I rolled over and peeked through the shade. Still dark. The clock said 4:28 and I lay back down, sighing deeply. Thirty-four years ago, plus about two hours, my life had just been turned upside down. I became a mother. Spencer Timothy Macleod had burst upon the scene, with two quick pushes, almost leaping from the safety of the womb. And thus life changed forever. At this time, 4:30 a.m. 1980, I was still awake, electric with joy, awed by the perfect baby boy I held in my arms.
Spence would be thirty-four today, I thought as I turned towards the window.
“You alright?” My husband’s sleepy voice pulled me back from my thoughts.
“Just sad,” I said, and he put his arm over me and drew me close.
I started to think about the would-be’s in life, the places our minds go that sometimes are entertaining, sometimes bring sorrow and regret, and usually end in a futile wasteland of never-knows. I can’t say my mind has never thought of what kind of girl Spence would’ve married, what my grandchildren would’ve looked like, if he would-be a great builder, a great father, husband. Or maybe he would-be sick, or hurt or single or in one of those horrid places that every parent dreads thinking of. But he’s not, he’s in heaven, which I thanked God for today.
I also thought of how much blessing has been poured into my life, of my two sons here on earth, serving God, and how happy that would make Spence. In fact, it would be the best birthday present ever for him, because he worried about us all, his whole family and wanted us to just know Jesus.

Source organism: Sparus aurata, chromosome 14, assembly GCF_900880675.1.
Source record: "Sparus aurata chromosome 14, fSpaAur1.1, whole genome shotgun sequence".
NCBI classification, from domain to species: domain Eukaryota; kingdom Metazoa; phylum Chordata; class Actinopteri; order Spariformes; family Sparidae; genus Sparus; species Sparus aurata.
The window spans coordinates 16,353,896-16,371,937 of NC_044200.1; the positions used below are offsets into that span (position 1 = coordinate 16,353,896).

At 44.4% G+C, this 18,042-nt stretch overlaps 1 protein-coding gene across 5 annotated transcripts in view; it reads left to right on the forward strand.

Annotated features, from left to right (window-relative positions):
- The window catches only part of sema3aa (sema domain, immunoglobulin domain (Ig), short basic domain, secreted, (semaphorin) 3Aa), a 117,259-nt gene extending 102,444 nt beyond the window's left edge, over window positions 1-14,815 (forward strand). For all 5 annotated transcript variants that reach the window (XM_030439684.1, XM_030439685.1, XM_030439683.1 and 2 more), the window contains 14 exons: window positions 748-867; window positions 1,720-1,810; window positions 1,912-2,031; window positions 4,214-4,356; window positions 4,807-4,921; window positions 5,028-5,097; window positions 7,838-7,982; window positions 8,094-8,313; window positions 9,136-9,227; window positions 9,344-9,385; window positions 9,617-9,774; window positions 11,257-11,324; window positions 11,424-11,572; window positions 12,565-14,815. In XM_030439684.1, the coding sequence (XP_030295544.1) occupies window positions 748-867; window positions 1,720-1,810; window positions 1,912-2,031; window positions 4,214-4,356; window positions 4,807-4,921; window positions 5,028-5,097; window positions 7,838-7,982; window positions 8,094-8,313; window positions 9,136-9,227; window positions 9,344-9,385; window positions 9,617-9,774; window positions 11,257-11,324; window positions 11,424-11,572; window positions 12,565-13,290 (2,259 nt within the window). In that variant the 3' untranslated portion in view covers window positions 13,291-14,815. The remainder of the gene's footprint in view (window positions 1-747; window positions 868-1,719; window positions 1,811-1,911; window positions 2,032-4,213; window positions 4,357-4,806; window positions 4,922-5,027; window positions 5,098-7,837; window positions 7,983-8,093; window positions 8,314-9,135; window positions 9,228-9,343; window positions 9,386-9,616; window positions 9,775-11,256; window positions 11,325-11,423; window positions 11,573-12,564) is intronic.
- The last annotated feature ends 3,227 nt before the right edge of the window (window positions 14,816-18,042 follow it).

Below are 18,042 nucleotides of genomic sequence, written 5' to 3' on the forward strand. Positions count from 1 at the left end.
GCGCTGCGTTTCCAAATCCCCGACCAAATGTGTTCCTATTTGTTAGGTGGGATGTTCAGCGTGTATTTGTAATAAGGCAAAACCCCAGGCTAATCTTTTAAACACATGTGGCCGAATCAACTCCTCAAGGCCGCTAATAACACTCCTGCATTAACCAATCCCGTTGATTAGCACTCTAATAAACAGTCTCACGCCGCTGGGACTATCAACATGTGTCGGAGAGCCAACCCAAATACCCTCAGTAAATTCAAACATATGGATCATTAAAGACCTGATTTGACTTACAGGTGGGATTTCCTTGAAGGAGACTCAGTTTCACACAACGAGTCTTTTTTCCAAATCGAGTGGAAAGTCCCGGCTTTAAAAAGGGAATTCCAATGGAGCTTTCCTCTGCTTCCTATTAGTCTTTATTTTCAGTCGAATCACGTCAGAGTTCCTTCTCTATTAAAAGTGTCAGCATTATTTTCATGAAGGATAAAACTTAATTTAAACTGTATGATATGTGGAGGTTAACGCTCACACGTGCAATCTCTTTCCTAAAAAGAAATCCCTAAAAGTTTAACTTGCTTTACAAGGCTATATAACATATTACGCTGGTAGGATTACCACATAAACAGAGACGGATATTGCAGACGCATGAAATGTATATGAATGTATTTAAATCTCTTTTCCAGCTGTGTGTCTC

I never work on Spencer’s birthday. It’s kind of a catch-22, because too much free time makes me want to lie down and quit like the prophet Elijah. But I have the kind of job where I need to think, and my brain is kind of listless on this day, like I’m searching for something but I can’t put my finger on what it is. So I’m baking bread.
“Arise and eat,” the angel spoke to Elijah, as he lay in a heap of depression, maybe some would-be’s thrown in there. I love this common-sense aspect of God’s character. Today I was reading the story about Jesus healing Peter’s mother-in-law, who was very sick with a fever. She was instantly made whole, and then “she got up and served them”. I thought about that. No one told her to stay in bed with a box of tissues and if you feel up to it, have some broth later. She was not a fever-survivor. She did not tell Jesus that she first needed a follow-up appointment with her PCP. No, she was healed, whole and I’m sure very grateful. So she forgot about herself and she served.
I’m making some real Irish brown soda bread so I can bring it to church tonight and divide it up among my friends that I went to Ireland with. And I bought two new bird feeders and filled everything up to overflowing because I love the birds, their simple lives and it’s a long winter this year. Even as I think about the poor birds, I can feel myself unwind because serving takes you out of self, which is wonderful today.
Oswald Chambers said:
“Depression is apt to turn us away from the ordinary commonplace things of God’s creation, but whenever God comes the inspiration is to do the most natural, simple things – the things we would never have imagined God was in, and as we do them we find He is there…Immediately we arise and obey, we enter on a higher plane of life.”
Like baking bread. And I might add on this higher plane there are no would-be’s, or should-have’s or if-only’s. Depression dissipates and a strange joy settles the storm deep within. When you are in God’s will, you are in the whole purpose of life, and like a child, you will gladly go where He leads. Arise and eat. Then serve. Jesus is right beside you, helping.